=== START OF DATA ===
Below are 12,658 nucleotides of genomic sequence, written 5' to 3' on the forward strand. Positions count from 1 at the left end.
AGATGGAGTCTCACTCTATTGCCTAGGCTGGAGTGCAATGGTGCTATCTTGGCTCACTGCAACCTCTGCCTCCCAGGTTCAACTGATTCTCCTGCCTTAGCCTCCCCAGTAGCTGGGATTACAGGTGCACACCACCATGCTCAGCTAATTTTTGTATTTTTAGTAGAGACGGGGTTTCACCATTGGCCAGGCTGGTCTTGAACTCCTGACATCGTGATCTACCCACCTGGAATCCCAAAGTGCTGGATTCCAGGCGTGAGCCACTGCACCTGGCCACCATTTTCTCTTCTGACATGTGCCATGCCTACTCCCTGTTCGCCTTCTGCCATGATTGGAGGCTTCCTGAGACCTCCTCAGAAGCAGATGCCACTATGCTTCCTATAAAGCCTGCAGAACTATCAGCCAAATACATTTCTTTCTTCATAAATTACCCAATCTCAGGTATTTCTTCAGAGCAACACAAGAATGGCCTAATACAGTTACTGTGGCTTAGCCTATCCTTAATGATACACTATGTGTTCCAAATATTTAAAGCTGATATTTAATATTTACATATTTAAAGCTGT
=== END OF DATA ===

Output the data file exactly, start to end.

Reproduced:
Below are 12,658 nucleotides of genomic sequence, written 5' to 3' on the forward strand. Positions count from 1 at the left end.
AGATGGAGTCTCACTCTATTGCCTAGGCTGGAGTGCAATGGTGCTATCTTGGCTCACTGCAACCTCTGCCTCCCAGGTTCAACTGATTCTCCTGCCTTAGCCTCCCCAGTAGCTGGGATTACAGGTGCACACCACCATGCTCAGCTAATTTTTGTATTTTTAGTAGAGACGGGGTTTCACCATTGGCCAGGCTGGTCTTGAACTCCTGACATCGTGATCTACCCACCTGGAATCCCAAAGTGCTGGATTCCAGGCGTGAGCCACTGCACCTGGCCACCATTTTCTCTTCTGACATGTGCCATGCCTACTCCCTGTTCGCCTTCTGCCATGATTGGAGGCTTCCTGAGACCTCCTCAGAAGCAGATGCCACTATGCTTCCTATAAAGCCTGCAGAACTATCAGCCAAATACATTTCTTTCTTCATAAATTACCCAATCTCAGGTATTTCTTCAGAGCAACACAAGAATGGCCTAATACAGTTACTGTGGCTTAGCCTATCCTTAATGATACACTATGTGTTCCAAATATTTAAAGCTGATATTTAATATTTACATATTTAAAGCTGT